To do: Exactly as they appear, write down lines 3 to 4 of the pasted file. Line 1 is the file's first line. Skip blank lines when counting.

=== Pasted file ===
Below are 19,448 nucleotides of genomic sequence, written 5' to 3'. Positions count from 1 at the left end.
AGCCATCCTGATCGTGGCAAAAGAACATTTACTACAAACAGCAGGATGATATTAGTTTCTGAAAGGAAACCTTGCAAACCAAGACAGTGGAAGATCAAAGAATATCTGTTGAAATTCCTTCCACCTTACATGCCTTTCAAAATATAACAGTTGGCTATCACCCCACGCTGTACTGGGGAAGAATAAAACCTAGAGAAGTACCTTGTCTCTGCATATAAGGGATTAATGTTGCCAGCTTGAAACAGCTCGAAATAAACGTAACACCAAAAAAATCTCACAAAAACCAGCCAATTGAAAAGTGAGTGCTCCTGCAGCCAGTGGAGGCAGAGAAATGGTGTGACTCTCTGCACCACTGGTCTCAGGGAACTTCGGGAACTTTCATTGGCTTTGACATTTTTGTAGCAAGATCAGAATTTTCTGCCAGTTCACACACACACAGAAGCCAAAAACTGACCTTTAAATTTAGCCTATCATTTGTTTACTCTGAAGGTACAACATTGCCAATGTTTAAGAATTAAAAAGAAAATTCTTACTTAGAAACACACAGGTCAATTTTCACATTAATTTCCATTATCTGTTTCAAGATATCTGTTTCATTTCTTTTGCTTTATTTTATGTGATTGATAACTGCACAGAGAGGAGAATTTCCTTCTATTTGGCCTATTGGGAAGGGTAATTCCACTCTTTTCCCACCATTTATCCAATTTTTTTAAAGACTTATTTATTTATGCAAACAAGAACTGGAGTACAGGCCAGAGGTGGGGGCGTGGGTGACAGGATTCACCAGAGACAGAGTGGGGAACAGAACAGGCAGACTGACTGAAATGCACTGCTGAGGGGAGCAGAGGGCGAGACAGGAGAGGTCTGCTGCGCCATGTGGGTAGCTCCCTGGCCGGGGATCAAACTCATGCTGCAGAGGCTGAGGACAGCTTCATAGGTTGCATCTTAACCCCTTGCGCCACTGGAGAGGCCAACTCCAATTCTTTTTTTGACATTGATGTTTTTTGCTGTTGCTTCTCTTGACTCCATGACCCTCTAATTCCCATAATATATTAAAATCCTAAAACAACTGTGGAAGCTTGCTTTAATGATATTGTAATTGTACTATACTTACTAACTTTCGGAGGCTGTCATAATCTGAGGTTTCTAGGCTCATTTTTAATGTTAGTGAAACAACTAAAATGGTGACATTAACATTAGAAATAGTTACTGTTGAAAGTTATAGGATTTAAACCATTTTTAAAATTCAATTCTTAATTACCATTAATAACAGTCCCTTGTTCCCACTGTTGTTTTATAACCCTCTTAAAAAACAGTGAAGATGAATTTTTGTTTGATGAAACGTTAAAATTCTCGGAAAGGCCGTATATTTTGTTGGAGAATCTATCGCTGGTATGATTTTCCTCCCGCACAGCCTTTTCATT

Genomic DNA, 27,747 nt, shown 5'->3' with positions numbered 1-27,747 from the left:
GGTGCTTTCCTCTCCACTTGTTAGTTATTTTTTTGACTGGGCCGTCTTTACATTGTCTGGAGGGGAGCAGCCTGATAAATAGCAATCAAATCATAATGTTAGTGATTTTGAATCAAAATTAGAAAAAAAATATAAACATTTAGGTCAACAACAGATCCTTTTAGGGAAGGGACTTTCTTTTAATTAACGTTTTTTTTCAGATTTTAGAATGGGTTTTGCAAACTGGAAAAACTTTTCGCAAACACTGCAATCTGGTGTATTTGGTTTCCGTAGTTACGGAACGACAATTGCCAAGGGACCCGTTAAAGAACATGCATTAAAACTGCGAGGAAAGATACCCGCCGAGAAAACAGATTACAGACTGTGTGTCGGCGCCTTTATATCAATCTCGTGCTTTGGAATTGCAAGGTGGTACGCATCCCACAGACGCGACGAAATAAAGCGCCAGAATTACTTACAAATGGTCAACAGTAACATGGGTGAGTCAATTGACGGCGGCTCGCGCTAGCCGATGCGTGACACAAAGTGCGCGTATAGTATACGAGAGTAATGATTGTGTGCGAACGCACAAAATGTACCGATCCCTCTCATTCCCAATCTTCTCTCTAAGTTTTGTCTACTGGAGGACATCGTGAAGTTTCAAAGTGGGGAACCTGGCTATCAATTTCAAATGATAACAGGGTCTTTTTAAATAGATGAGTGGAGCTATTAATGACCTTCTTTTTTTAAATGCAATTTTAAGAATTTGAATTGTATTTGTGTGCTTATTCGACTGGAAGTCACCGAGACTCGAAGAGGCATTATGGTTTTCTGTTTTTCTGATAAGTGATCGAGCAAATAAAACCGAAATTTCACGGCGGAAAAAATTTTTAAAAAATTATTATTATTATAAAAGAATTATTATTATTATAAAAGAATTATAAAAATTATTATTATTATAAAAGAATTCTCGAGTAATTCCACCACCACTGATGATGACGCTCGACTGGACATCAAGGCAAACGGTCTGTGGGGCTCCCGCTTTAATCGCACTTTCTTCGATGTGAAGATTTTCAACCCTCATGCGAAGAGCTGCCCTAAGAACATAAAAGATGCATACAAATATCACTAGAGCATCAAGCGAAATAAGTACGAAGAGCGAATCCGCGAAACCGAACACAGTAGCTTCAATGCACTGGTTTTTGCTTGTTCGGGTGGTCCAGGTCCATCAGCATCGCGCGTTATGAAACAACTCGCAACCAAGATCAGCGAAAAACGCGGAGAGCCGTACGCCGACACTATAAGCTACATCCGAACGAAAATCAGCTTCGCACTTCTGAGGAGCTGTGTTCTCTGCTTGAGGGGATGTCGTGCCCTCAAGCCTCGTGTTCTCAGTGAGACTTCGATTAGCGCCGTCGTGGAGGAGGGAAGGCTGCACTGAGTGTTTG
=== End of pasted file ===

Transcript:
Genomic DNA, 27,747 nt, shown 5'->3' with positions numbered 1-27,747 from the left:
GGTGCTTTCCTCTCCACTTGTTAGTTATTTTTTTGACTGGGCCGTCTTTACATTGTCTGGAGGGGAGCAGCCTGATAAATAGCAATCAAATCATAATGTTAGTGATTTTGAATCAAAATTAGAAAAAAAATATAAACATTTAGGTCAACAACAGATCCTTTTAGGGAAGGGACTTTCTTTTAATTAACGTTTTTTTTCAGATTTTAGAATGGGTTTTGCAAACTGGAAAAACTTTTCGCAAACACTGCAATCTGGTGTATTTGGTTTCCGTAGTTACGGAACGACAATTGCCAAGGGACCCGTTAAAGAACATGCATTAAAACTGCGAGGAAAGATACCCGCCGAGAAAACAGATTACAGACTGTGTGTCGGCGCCTTTATATCAATCTCGTGCTTTGGAATTGCAAGGTGGTACGCATCCCACAGACGCGACGAAATAAAGCGCCAGAATTACTTACAAATGGTCAACAGTAACATGGGTGAGTCAATTGACGGCGGCTCGCGCTAGCCGATGCGTGACACAAAGTGCGCGTATAGTATACGAGAGTAATGATTGTGTGCGAACGCACAAAATGTACCGATCCCTCTCATTCCCAATCTTCTCTCTAAGTTTTGTCTACTGGAGGACATCGTGAAGTTTCAAAGTGGGGAACCTGGCTATCAATTTCAAATGATAACAGGGTCTTTTTAAATAGATGAGTGGAGCTATTAATGACCTTCTTTTTTTAAATGCAATTTTAAGAATTTGAATTGTATTTGTGTGCTTATTCGACTGGAAGTCACCGAGACTCGAAGAGGCATTATGGTTTTCTGTTTTTCTGATAAGTGATCGAGCAAATAAAACCGAAATTTCACGGCGGAAAAAATTTTTAAAAAATTATTATTATTATAAAAGAATTATTATTATTATAAAAGAATTATAAAAATTATTATTATTATAAAAGAATTCTCGAGTAATTCCACCACCACTGATGATGACGCTCGACTGGACATCAAGGCAAACGGTCTGTGGGGCTCCCGCTTTAATCGCACTTTCTTCGATGTGAAGATTTTCAACCCTCATGCGAAGAGCTGCCCTAAGAACATAAAAGATGCATACAAATATCACTAGAGCATCAAGCGAAATAAGTACGAAGAGCGAATCCGCGAAACCGAACACAGTAGCTTCAATGCACTGGTTTTTGCTTGTTCGGGTGGTCCAGGTCCATCAGCATCGCGCGTTATGAAACAACTCGCAACCAAGATCAGCGAAAAACGCGGAGAGCCGTACGCCGACACTATAAGCTACATCCGAACGAAAATCAGCTTCGCACTTCTGAGGAGCTGTGTTCTCTGCTTGAGGGGATGTCGTGCCCTCAAGCCTCGTGTTCTCAGTGAGACTTCGATTAGCGCCGTCGTGGAGGAGGGAAGGCTGCACTGAGTGTTTG